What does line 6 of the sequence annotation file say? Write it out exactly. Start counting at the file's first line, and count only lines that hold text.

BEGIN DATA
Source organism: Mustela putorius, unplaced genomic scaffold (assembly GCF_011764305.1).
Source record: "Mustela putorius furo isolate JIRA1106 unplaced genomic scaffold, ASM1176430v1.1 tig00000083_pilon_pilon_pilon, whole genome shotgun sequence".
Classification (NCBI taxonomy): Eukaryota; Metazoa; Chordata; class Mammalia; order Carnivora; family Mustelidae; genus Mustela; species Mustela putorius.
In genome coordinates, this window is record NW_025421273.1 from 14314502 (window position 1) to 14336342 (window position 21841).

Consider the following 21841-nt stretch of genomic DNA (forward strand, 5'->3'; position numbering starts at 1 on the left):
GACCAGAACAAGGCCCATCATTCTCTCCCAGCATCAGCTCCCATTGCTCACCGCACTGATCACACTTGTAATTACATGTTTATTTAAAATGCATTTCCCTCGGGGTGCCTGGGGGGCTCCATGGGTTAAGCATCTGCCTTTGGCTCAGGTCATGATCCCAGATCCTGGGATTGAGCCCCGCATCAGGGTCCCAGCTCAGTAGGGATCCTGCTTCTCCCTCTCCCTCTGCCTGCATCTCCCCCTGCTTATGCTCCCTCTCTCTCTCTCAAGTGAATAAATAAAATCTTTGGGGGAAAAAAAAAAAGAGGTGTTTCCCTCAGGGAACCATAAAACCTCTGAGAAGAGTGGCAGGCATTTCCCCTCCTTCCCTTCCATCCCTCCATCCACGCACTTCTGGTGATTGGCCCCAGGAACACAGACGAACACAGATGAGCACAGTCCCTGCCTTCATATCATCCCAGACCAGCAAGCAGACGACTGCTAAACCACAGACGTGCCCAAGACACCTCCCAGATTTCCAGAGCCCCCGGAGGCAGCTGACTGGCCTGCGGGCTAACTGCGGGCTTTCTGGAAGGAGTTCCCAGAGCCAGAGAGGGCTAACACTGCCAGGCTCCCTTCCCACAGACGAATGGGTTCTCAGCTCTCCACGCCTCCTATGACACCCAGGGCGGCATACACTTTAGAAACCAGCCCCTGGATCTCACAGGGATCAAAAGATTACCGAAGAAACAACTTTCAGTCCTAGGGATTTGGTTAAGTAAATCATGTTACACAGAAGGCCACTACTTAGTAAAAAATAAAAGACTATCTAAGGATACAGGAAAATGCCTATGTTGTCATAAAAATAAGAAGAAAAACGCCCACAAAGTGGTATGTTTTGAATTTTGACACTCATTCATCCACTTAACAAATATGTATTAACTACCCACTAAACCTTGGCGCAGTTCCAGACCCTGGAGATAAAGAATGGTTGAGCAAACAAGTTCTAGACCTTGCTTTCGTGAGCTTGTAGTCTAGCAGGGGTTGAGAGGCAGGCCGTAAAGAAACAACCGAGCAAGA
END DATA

GACCAGAACAAGGCCCATCATTCTCTCCCAGCATCAGCTCCCATTGCTCACCGCACTGATCACACTTGTAATTACATGTTTATTTAAAATGCATTTCCCTCGGGGTGCCTGGGGGGCTCCATGGGTTAAGCATCTGCCTTTGGCTCAGGTCATGATCCCAGATCCTGGGATTGAGCCCCGCATCAGGGTCCCAGCTCAGTAGGGATCCTGCTTCTCCCTCTCCCTCTGCCTGCATCTCCCCCTGCTTATGCTCCCTCTCTCTCTCTCAAGTGAATAAATAAAATCTTTGGGGGAAAAAAAAAAAGAGGTGTTTCCCTCAGGGAACCATAAAACCTCTGAGAAGAGTGGCAGGCATTTCCCCTCCTTCCCTTCCATCCCTCCATCCACGCACTTCTGGTGATTGGCCCCAGGAACACAGACGAACACAGATGAGCACAGTCCCTGCCTTCATATCATCCCAGACCAGCAAGCAGACGACTGCTAAACCACAGACGTGCCCAAGACACCTCCCAGATTTCCAGAGCCCCCGGAGGCAGCTGACTGGCCTGCGGGCTAACTGCGGGCTTTCTGGAAGGAGTTCCCAGAGCCAGAGAGGGCTAACACTGCCAGGCTCCCTTCCCACAGACGAATGGGTTCTCAGCTCTCCACGCCTCCTATGACACCCAGGGCGGCATACACTTTAGAAACCAGCCCCTGGATCTCACAGGGATCAAAAGATTACCGAAGAAACAACTTTCAGTCCTAGGGATTTGGTTAAGTAAATCATGTTACACAGAAGGCCACTACTTAGTAAAAAATAAAAGACTATCTAAGGATACAGGAAAATGCCTATGTTGTCATAAAAATAAGAAGAAAAACGCCCACAAAGTGGTATGTTTTGAATTTTGACACTCATTCATCCACTTAACAAATATGTATTAACTACCCACTAAACCTTGGCGCAGTTCCAGACCCTGGAGATAAAGAATGGTTGAGCAAACAAGTTCTAGACCTTGCTTTCGTGAGCTTGTAGTCTAGCAGGGGTTGAGAGGCAGGCCGTAAAGAAACAACCGAGCAAGA